When it comes to camping in the fall, it seems like no two people can agree. The opinions on which place is the absolute best are about as diverse as the colors of the changing leaves. If there’s one region, though, that dominates the polls, I think it’s probably the east coast. The rolling hills, winding channels of water and plethora of deciduous trees are enough to satisfy anyone’s eye for fall colors. Since we can’t all make the weekend trip out to New England, however, I would like to point out one place from each region in America to call it the “best place to go fall camping”. There are about a million different factors that could go into this (for example, one might have the best hiking trails while another might be preferred for its prime fishing), so let’s just stick to “general camping”. No doubt, if you’re reading this, you’ll have some different opinions, so please share your thoughts in the comments below. Here we go…
Northeast – Lost River Valley Campground, NH
Tucked away in the White Mountains, surround by national forest and bordered by two rivers is Lost River Valley Campground. You just can’t go wrong in New Hampshire. This campground has trees on pretty much every side, making it an excellent location for the autumn photographer. It has opportunities for hiking, canoeing and even golfing, as well as a host of nearby attractions, including caverns, scenic railroads and mountain trails. Campsites are available right on the river, also making it a great spot for trout fishing. What makes Lost River Valley a worthy candidate for my list (besides its fall foliage) is that it appeals to all levels of camping enthusiasm. If you want the home-away-from-home comfort of an RV, tow along your RV and enjoy the popular attractions and clean-cut recreation areas. If you prefer “roughing it” in a tent, there are plenty of woods to go and get lost in.
Southwest – Cave Springs Campground, AZ
Finding a place to go camping in the Southwest isn’t difficult, but finding a place that is especially attractive in the fall is a little bit more of a challenge. With much of the Southwest offering beautiful rock formations and wide open prairies, Cave Springs Campground in Arizona takes the cake for fall foliage. Cave Springs is located in the Oak Creek Canyon and surrounded by the Coconino National Forest. The forest is populated by Ponderosa pines and oaks along the river. With the red sandstone canyon walls as a backdrop, the trees make an excellent autumn collage. One of the most popular activities for Cave Springs campers is swimming in the water hole at Slide Rock State Park. With Arizona’s balmy temperatures throughout the fall and winter, swimming is a year-round activity, though December and January might get a little cold for some preferences.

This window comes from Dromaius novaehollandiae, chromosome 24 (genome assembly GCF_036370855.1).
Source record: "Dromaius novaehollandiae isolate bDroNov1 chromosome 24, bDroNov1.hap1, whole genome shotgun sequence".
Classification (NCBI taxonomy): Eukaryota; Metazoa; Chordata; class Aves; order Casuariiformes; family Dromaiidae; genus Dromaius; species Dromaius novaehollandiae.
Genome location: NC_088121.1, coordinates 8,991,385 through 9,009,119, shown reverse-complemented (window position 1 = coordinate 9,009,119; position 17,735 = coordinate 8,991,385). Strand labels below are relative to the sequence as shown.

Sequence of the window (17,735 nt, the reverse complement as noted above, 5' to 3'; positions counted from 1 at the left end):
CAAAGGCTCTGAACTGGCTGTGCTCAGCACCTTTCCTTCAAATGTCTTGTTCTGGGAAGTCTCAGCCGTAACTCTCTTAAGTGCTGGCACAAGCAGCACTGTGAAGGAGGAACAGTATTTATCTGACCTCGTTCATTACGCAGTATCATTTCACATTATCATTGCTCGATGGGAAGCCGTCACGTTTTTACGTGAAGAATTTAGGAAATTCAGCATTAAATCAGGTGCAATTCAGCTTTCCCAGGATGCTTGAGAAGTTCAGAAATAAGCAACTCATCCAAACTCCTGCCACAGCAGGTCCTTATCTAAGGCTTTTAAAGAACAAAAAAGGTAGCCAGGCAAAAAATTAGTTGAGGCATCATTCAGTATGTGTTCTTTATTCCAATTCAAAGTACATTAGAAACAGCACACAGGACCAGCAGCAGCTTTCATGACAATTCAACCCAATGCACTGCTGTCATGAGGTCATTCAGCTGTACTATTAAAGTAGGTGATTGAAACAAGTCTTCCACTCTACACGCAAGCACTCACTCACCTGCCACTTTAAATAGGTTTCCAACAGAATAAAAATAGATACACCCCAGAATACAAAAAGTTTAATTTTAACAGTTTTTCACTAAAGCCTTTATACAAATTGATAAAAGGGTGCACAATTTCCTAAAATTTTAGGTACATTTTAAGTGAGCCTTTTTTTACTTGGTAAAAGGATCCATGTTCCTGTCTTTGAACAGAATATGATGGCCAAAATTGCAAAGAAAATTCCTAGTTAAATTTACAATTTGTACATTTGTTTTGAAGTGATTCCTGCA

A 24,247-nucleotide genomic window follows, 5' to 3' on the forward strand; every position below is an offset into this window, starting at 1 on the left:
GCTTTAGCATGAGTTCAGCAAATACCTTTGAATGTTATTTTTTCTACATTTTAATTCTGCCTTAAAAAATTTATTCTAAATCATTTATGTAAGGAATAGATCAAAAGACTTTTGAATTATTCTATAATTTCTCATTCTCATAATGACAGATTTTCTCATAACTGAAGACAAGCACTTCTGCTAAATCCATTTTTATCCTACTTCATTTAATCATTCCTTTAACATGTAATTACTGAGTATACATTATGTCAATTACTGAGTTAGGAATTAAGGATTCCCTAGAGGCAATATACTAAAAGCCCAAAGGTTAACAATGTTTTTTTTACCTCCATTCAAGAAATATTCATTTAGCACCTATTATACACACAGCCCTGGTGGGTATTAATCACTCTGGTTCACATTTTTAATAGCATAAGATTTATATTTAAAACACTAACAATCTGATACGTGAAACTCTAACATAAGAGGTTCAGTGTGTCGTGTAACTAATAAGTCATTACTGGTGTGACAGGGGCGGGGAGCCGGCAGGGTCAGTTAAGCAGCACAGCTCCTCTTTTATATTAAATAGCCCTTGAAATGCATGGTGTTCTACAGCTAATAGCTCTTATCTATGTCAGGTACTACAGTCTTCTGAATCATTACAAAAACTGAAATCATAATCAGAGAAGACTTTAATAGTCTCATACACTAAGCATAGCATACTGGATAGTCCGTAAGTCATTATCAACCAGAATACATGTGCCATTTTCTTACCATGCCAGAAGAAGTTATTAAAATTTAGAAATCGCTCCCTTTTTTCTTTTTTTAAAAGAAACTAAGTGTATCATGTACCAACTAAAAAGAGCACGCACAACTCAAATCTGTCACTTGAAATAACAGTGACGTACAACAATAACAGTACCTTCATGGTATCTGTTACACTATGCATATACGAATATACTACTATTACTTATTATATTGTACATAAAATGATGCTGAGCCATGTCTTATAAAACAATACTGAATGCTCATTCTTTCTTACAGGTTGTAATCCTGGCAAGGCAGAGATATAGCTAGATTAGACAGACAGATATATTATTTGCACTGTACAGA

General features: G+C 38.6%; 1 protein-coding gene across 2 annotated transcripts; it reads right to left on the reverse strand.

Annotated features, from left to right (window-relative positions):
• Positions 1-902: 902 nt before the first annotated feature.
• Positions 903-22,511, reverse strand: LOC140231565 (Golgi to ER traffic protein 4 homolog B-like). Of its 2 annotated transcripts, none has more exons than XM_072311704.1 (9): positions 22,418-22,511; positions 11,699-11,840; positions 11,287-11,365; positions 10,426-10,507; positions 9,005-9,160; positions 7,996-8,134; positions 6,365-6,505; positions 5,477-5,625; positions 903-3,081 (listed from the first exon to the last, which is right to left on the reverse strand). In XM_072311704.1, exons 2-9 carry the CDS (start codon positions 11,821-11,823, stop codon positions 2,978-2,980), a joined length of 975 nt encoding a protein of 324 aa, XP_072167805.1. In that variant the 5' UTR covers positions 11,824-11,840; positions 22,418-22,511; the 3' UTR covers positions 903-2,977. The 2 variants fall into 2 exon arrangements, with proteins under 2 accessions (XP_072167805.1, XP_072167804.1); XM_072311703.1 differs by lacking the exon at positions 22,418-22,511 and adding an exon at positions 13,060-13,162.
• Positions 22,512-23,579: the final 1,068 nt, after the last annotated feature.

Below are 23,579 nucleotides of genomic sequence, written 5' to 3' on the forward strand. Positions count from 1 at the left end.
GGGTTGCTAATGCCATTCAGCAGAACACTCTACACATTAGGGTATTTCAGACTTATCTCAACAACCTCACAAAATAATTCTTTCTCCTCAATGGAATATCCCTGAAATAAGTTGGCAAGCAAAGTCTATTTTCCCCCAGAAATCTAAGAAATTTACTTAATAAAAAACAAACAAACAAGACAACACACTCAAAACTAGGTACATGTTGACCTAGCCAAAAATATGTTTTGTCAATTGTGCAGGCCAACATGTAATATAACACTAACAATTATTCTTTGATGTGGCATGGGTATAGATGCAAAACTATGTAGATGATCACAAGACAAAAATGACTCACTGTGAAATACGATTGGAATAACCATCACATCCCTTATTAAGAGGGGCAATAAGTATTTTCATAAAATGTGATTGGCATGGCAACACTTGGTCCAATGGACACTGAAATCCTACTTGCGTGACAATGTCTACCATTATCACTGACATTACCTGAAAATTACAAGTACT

West – Zion National Park, UT
I may be a little bias on this one having camped in Zion on a trip through the West/Southwest, but this location really does offer a lot for camping any time of year. Zion National Park is located in the southwest corner of Utah and is made up of an incredible 229 square miles of magnificent canyons, exotic wildlife and a variety of smallish trees, such as Utah junipers, pinyon pines and Fremont Cottonwoods. As such, the hiking here is one of the main attractions. It may not have the color spectrum offered by other regions, but that doesn’t mean Zion isn’t beautiful in autumn. The Fremont Cottonwood trees in particular turn a shade of vibrant yellow that transforms the valleys into a golden wonderland. Some the favorite activities in Zion National Park are backpacking, climbing, bicycling and whitewater rafting.
Southeast – DeSoto State Park, AL
Lush forests and scenic waterfalls are commonplace in this area in Alabama, but besides its beauty, one of the reasons I chose it was again for the variety of camping options. Do you prefer the comfort of a cozy cabin or are you a camping purist who will only sleep under the stars in a bivy sack? It doesn’t matter either way here. You can choose from cabins, RV sites, primitive lots in the backcountry and more. DeSoto State Park has tons of activities, including hiking, canoeing, kayaking, fishing, mountain biking, swimming and even golfing and geocaching. It is also known for its beautiful wildflowers, but assuming you’re going for the fall colors, those might not be as prevalent.
Midwest – Peninsula State Park, WI
Bordered on Green Bay in Wisconsin, Peninsula State Park is basically six different campground locations in one. The park is populated with mostly maple and beech trees making this a prime location for fall lovers. The trees, combined with the sheer bluffs that overlook Lake Michigan, are postcard perfect. Some of the activities in Peninsula State Park, besides gawking at the scenery, include biking, hiking, swimming (might be a little frigid in fall), boating, kayaking, fishing, archery, golfing and even theatre performances. As if that weren’t enough, there are also several sights to see such as the Eagle Bluff Lighthouse and the Eagle Tower.
Autumn, at least in the Midwest, seems to be gone as soon as it arrives. Old Man Winter just can’t wait to come in and turn everything into an icy wasteland. No matter where you live, though, the fall colors don’t last forever. There’s nothing like spending the crisp nights of autumn out under the stars with a crackling fire and a cup of hot cider to keep you warm. When you mix in the vibrant colors of the changing leaves, it’s arguably the best season for camping wherever you pitch your tent.